Okay, so this is pretty cool and it’s definitely something that smacked my interest right in the tits. I’ve always been interested in things like lost cities and ancient civilisations and the old world and ghost towns because I’m pretty much a secret geek but Atlantis, Pompeii, Ys, Deception Island, Pripyat, the Aztecs and the Egyptians are all really legit stuff that everyone should learn and know more about because it’s all part of our history, y’know? All tangled together in one long, stretchy wall that starts at the beginning and ends where we are today, at this specific minute and this specific second.
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So, yeah. Back in 2000, a city called Heracleion (that’s what the ancient Greeks called it, the ancient Egyptians knew it as Thonis) was rediscovered under the Mediterranean Sea by a dude called Franck Goddio who is an underwater archaelogist. The city was found after a 4-year survey where Goddio, and a team from the European Institute for Underwater Archaelogy, conducted loads of geographical and physical tests to confirm whether Heracleion was actually underneath the Mediterranean or whether it was just a myth that the city even existed.
Thirteen years later, after a hell of a lotta excavation work that reached 30 feet under the sand of the Mediterranean Sea, Goddio and his team have now unearthed one of the most intriguing, richest and startling finds of lost cities. From the evidence, they’ve realised that Heracleion was no normal city. It was used as a vibrant, important, international trading hub and was a mandatory port of entry for traders between the Mediterranean and the Nile, and it was also possibly used as a vital religious location.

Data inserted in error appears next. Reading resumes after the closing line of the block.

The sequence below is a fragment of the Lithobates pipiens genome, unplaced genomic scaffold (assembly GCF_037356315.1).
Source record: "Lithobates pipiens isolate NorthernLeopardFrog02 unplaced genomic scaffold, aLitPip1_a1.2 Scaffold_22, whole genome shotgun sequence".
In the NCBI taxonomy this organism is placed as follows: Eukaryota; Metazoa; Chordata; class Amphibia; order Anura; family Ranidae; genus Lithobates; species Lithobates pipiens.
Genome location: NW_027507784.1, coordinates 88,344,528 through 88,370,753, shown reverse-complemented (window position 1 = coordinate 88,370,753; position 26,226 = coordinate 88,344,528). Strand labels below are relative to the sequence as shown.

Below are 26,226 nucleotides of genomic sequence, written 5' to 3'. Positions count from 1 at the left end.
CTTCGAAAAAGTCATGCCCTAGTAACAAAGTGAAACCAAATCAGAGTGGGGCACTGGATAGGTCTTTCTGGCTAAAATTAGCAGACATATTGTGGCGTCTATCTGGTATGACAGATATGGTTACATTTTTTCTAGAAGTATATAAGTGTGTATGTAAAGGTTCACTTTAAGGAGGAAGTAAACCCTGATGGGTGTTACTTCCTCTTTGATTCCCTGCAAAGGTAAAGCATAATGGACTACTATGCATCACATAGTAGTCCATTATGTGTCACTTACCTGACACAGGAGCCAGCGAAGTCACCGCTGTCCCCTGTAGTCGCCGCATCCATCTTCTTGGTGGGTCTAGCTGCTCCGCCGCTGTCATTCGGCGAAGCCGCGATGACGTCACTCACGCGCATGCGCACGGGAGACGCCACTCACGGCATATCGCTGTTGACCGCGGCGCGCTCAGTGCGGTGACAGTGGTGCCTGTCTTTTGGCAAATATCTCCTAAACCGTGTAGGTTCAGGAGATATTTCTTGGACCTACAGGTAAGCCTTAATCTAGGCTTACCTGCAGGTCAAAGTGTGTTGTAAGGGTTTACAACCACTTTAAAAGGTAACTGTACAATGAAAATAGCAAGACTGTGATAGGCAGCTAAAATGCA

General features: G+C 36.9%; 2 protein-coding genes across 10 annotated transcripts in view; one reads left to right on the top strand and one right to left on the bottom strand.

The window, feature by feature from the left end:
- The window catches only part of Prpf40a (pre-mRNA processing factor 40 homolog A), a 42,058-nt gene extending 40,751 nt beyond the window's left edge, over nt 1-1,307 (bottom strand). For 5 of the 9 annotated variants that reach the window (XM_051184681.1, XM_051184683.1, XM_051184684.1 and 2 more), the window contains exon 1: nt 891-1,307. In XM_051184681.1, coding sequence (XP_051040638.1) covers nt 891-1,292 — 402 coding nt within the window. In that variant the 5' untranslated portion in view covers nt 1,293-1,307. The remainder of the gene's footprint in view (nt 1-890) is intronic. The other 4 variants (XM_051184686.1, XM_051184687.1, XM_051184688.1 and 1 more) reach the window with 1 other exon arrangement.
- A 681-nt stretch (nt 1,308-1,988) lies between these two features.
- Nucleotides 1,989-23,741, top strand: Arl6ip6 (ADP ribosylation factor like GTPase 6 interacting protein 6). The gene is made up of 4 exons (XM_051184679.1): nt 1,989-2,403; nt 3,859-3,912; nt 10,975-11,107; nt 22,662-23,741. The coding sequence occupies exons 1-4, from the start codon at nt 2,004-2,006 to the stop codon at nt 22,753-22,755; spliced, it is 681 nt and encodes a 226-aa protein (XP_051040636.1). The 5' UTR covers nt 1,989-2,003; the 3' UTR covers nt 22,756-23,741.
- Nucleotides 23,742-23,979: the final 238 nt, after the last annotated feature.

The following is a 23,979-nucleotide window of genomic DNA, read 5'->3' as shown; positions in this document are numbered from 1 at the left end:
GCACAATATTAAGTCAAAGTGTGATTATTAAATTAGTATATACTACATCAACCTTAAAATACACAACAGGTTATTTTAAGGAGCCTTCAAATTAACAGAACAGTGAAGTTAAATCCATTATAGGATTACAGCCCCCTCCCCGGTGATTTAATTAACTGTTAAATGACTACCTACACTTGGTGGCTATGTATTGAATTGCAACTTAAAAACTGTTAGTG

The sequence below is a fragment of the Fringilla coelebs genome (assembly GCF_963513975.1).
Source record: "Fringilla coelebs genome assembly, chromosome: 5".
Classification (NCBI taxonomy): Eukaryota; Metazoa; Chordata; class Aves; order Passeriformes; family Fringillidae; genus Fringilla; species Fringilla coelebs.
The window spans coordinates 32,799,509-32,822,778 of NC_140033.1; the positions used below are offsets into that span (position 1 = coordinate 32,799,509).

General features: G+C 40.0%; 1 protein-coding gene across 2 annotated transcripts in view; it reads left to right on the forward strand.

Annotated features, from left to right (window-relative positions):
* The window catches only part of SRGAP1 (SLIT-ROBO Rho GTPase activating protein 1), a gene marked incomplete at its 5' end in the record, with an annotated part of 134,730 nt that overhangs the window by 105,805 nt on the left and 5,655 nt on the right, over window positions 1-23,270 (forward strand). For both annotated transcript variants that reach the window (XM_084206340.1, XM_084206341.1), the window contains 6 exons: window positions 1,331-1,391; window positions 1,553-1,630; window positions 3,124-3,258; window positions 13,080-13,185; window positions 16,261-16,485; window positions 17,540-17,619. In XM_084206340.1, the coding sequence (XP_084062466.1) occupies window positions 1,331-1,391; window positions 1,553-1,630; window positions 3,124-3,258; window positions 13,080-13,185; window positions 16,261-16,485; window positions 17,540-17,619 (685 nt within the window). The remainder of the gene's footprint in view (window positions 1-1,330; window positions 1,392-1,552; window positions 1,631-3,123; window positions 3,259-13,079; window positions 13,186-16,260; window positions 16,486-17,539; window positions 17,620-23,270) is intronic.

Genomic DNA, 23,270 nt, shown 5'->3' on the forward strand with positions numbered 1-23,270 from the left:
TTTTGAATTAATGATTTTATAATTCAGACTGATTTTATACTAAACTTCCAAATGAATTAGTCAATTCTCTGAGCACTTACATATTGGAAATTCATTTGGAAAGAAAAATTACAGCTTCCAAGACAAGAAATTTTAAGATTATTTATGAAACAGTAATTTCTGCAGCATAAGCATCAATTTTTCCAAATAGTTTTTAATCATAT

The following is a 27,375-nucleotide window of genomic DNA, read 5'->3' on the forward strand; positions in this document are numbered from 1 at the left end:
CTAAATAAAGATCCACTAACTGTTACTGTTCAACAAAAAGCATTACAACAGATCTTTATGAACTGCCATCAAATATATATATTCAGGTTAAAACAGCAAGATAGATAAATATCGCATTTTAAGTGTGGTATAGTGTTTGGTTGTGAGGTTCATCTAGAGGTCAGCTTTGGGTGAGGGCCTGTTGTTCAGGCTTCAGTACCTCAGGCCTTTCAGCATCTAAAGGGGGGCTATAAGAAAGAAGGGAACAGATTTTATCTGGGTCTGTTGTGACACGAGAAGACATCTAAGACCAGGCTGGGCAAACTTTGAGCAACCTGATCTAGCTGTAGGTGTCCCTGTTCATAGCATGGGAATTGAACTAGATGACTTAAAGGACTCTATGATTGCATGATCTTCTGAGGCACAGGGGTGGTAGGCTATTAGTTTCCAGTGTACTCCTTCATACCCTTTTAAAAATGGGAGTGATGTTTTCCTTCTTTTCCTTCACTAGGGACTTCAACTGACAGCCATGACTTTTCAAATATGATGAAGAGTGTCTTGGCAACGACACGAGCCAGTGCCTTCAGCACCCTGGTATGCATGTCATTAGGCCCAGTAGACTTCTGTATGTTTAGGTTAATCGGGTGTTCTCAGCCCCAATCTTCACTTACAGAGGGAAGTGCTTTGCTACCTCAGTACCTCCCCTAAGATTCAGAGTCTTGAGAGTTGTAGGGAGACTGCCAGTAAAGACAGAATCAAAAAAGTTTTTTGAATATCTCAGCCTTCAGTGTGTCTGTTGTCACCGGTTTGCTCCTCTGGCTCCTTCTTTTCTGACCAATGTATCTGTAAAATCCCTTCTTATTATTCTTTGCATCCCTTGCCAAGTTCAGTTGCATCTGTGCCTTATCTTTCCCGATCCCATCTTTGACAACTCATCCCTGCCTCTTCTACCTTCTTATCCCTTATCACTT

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So far, the haul has been 64 ancient shipwrecks, more than 700 anchors, gold, giant tablets that are inscribed in in ancient Greek and ancient Egyptian, 16-foot stone sculptures and sarcophagi. All of these findings, plus the other minor findings, point to the possible conclusion that Heracleion was one of the busiest ports and one of the most alive and colourful cities in the world. Experts have suggested this is what it might have looked like back in the day:
Despite the findings being hidden under the ocean for 1,200 years, they’re in a well-preserved condition which has made the haul that much more fascinating.
The reasons that have been suggested for the city sinking into the sea all those years ago range from the weight of large buildings on the water-logged sand and clay that the city rested on, to an earthquake causing the soil to collapse into the depths. But no-one really knows, we’ll just have to wait for Goddio to conclude his findings.
Here are some photos of Heracleion, and the findings, and some videos from the divers’ POV. You can find more photos on Goddio’s website by clicking here.
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Check out a full gallery of pictures and some videos on the next page: